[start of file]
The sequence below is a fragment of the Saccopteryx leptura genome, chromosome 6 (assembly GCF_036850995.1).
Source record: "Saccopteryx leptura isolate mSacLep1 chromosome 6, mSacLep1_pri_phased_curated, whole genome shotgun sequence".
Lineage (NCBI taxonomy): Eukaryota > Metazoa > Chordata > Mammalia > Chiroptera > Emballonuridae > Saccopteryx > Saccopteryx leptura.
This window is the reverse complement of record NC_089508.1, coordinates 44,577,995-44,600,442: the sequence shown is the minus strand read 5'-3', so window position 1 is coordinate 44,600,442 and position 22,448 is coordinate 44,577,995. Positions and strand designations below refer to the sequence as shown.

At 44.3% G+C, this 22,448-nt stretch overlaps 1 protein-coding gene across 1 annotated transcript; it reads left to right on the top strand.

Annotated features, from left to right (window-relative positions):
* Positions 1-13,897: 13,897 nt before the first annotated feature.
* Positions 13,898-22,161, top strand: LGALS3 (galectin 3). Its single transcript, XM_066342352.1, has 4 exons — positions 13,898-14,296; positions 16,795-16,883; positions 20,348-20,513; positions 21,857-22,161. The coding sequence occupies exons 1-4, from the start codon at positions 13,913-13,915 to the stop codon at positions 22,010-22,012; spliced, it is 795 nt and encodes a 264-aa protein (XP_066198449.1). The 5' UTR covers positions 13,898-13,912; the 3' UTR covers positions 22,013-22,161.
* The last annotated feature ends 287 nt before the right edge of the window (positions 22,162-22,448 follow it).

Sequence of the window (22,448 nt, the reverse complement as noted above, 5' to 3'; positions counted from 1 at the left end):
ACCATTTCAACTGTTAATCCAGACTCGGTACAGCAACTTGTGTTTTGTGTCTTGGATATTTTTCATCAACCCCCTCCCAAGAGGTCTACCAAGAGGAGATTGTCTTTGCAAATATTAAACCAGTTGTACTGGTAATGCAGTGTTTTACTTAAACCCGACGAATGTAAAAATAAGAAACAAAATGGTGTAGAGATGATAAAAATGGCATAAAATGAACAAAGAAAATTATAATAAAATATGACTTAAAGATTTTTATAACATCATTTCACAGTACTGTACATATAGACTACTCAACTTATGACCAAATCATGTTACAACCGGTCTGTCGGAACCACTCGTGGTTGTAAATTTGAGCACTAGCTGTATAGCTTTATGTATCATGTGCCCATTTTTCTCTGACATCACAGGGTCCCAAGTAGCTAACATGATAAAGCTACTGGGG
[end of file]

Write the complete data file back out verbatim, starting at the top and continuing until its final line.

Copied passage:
The sequence below is a fragment of the Saccopteryx leptura genome, chromosome 6 (assembly GCF_036850995.1).
Source record: "Saccopteryx leptura isolate mSacLep1 chromosome 6, mSacLep1_pri_phased_curated, whole genome shotgun sequence".
Lineage (NCBI taxonomy): Eukaryota > Metazoa > Chordata > Mammalia > Chiroptera > Emballonuridae > Saccopteryx > Saccopteryx leptura.
This window is the reverse complement of record NC_089508.1, coordinates 44,577,995-44,600,442: the sequence shown is the minus strand read 5'-3', so window position 1 is coordinate 44,600,442 and position 22,448 is coordinate 44,577,995. Positions and strand designations below refer to the sequence as shown.

At 44.3% G+C, this 22,448-nt stretch overlaps 1 protein-coding gene across 1 annotated transcript; it reads left to right on the top strand.

Annotated features, from left to right (window-relative positions):
* Positions 1-13,897: 13,897 nt before the first annotated feature.
* Positions 13,898-22,161, top strand: LGALS3 (galectin 3). Its single transcript, XM_066342352.1, has 4 exons — positions 13,898-14,296; positions 16,795-16,883; positions 20,348-20,513; positions 21,857-22,161. The coding sequence occupies exons 1-4, from the start codon at positions 13,913-13,915 to the stop codon at positions 22,010-22,012; spliced, it is 795 nt and encodes a 264-aa protein (XP_066198449.1). The 5' UTR covers positions 13,898-13,912; the 3' UTR covers positions 22,013-22,161.
* The last annotated feature ends 287 nt before the right edge of the window (positions 22,162-22,448 follow it).

Sequence of the window (22,448 nt, the reverse complement as noted above, 5' to 3'; positions counted from 1 at the left end):
ACCATTTCAACTGTTAATCCAGACTCGGTACAGCAACTTGTGTTTTGTGTCTTGGATATTTTTCATCAACCCCCTCCCAAGAGGTCTACCAAGAGGAGATTGTCTTTGCAAATATTAAACCAGTTGTACTGGTAATGCAGTGTTTTACTTAAACCCGACGAATGTAAAAATAAGAAACAAAATGGTGTAGAGATGATAAAAATGGCATAAAATGAACAAAGAAAATTATAATAAAATATGACTTAAAGATTTTTATAACATCATTTCACAGTACTGTACATATAGACTACTCAACTTATGACCAAATCATGTTACAACCGGTCTGTCGGAACCACTCGTGGTTGTAAATTTGAGCACTAGCTGTATAGCTTTATGTATCATGTGCCCATTTTTCTCTGACATCACAGGGTCCCAAGTAGCTAACATGATAAAGCTACTGGGG